Davao City newlyweds receive P629,600 cash during ‘prosperity dance’
A lucky pair of newlyweds in Davao City has received a generous outpouring of love through cash gifts from their family, relatives and guests during their prosperity dance.
In a viral Facebook post, Ernie Piamonte Balili, a videographer at the wedding, reported that couples Jay Alvin Milagrosa and Kastiene Casten received cash gifts which were pinned on their wedding gown and suit, respectively, on their wedding day.
Wow 629,000 rmn ang giabot sa prosperity dance kron hahahahahahaha….naa pa kahay mkabreak aneh nga record 😆😆😆?#sanaAll
The couple tied the knot at Sta. Ana Shrine Parish on Wednesday, Jan. 22, followed by a reception at the Grand Regal Hotel in Davao del Sur.
In an interview with INQUIRER.net, the 28-year-old bride said that the wedding prosperity dance has been a part of their family’s tradition, to wish for good fortune in their marriage.
“[Y]ung sa wedding po, ang parents of both sides [dapat ay] nagbibigay po ng equal amount [of money], and the rest are from the guests na po kasi daw po mas ok [na] magstart kami [nang] maginhawa, [at] nasa sa amin na [kung] paano po papalaguin yung pera,” Casten added.
(At the wedding, the parents of both parties should give the same amount of money, and the rest are from guests. This is because it is believed that it is better to start out with comfort, then it is up to us later as to how we would grow the money.)
Casten also spoke about how blessed they are for the generosity of their families and guests, as well as that of their godparents who gave them P10,000 to P20,000 cash gifts.
The newlyweds’ clothes were almost covered with P1,000 and P500 bills formed into fans, which totaled to P629,600. That amount does not even include yet the cash gifts given by their relatives from the United States.
Their wedding expenses cost them almost P500,000, which the couple considered too expensive, but they also feel blessed about having their wedding planner, Kyam Delacruz Parallon, who stayed within their budget.
“Umiiyak ako habang sumasayaw kami [dahil] sa sobrang saya ko. Nabawi lahat ng stress namin sa preparations at planning kasi syempre kailangan [ng] budgeting talaga. Simple lang naman [ang] gusto namin sa kasal po,” told Casten.
(I cried while we were dancing because I was so happy. All of our stress from the wedding preparations and planning were swept away, because of course, budgeting is important. We only wished for a simple wedding.)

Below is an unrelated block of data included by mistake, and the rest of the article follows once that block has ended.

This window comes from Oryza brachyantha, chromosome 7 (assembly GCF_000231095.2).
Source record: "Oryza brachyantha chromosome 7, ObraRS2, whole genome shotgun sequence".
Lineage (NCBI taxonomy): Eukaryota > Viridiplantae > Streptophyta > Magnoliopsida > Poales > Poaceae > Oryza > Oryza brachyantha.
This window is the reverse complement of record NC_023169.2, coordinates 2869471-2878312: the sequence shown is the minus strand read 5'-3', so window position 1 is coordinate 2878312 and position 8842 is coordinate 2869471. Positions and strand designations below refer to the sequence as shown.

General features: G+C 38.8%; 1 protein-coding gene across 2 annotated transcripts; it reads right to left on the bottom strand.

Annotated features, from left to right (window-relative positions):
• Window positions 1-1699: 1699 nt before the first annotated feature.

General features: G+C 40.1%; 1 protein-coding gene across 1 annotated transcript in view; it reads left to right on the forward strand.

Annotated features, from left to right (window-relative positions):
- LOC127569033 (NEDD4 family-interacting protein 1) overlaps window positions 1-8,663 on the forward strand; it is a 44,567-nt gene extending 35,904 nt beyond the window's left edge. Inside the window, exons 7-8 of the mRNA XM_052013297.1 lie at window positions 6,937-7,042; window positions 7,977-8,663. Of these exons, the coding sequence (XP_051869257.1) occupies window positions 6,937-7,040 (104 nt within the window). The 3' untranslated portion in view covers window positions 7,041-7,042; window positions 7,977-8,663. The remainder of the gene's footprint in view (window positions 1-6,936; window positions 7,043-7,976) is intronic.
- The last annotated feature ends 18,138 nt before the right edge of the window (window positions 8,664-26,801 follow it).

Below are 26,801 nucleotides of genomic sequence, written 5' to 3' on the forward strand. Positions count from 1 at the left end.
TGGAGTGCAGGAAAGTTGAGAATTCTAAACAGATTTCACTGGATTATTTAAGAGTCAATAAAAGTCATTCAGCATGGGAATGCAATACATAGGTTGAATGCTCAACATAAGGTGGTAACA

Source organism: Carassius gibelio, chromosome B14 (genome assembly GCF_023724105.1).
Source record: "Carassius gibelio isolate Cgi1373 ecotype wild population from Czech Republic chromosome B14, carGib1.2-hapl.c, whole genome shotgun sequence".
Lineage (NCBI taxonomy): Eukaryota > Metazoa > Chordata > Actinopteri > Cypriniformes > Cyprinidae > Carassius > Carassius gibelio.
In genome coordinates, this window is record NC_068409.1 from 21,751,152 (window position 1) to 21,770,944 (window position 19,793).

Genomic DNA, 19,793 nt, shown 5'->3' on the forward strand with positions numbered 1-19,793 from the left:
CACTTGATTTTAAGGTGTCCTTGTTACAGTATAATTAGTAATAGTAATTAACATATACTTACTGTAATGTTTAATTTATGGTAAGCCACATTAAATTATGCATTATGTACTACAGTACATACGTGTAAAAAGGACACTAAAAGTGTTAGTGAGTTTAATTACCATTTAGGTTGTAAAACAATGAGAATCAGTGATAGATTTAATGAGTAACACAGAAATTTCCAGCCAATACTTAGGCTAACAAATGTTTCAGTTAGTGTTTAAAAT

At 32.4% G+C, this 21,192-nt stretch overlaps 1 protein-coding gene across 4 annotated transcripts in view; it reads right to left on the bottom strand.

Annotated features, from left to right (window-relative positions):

As to what are they planning to do with all the money they received, Casten and Milagrosa will be using a part of it for their honeymoon in Japan. For now, the couple already deposited the cash gifts into their bank account, and soon they will be using the rest of it when they venture into business. They aim to reach their first million in the next three to five years, “in God’s will po,” said Casten.
Meanwhile, Jan Marianed Casten Faeldonia, the 21-year-old niece of the bride, also shared some graduation and wedding photos of her aunts, who are the bride’s sisters. Faeldonia told INQUIRER.net that their family’s “prosperity dance” tradition starts on the family members’ graduation day, continuing on to their wedding day.
The Casten family’s tradition takes its roots from their businessman dad and great grandparents. These elders are said to be the pioneer businessmen and farmers in their community.
As of this writing, Balili’s Facebook post of the couple’s photos has garnered over 4,500 reactions, 3,800 comments and more than 16,000 shares.
The Wedding Money Dance tradition
The money dance, also called “dollar dance” or “apron dance,” is a tradition which started from ancestors of various nationalities. It is still widely observed around the world, depending on culture and geographical location, and is believed to attract good luck for the couple’s future.
In the Philippines, it is also referred to as “sayaw ng pera.” Families and guests at the wedding have an opportunity to give money to the couple by pinning bills on the couple’s wedding clothes, or by handing over to the couple envelopes containing cash. In provinces, some would let the couple dance in a wide basin where the guests would throw their cash gifts. JB
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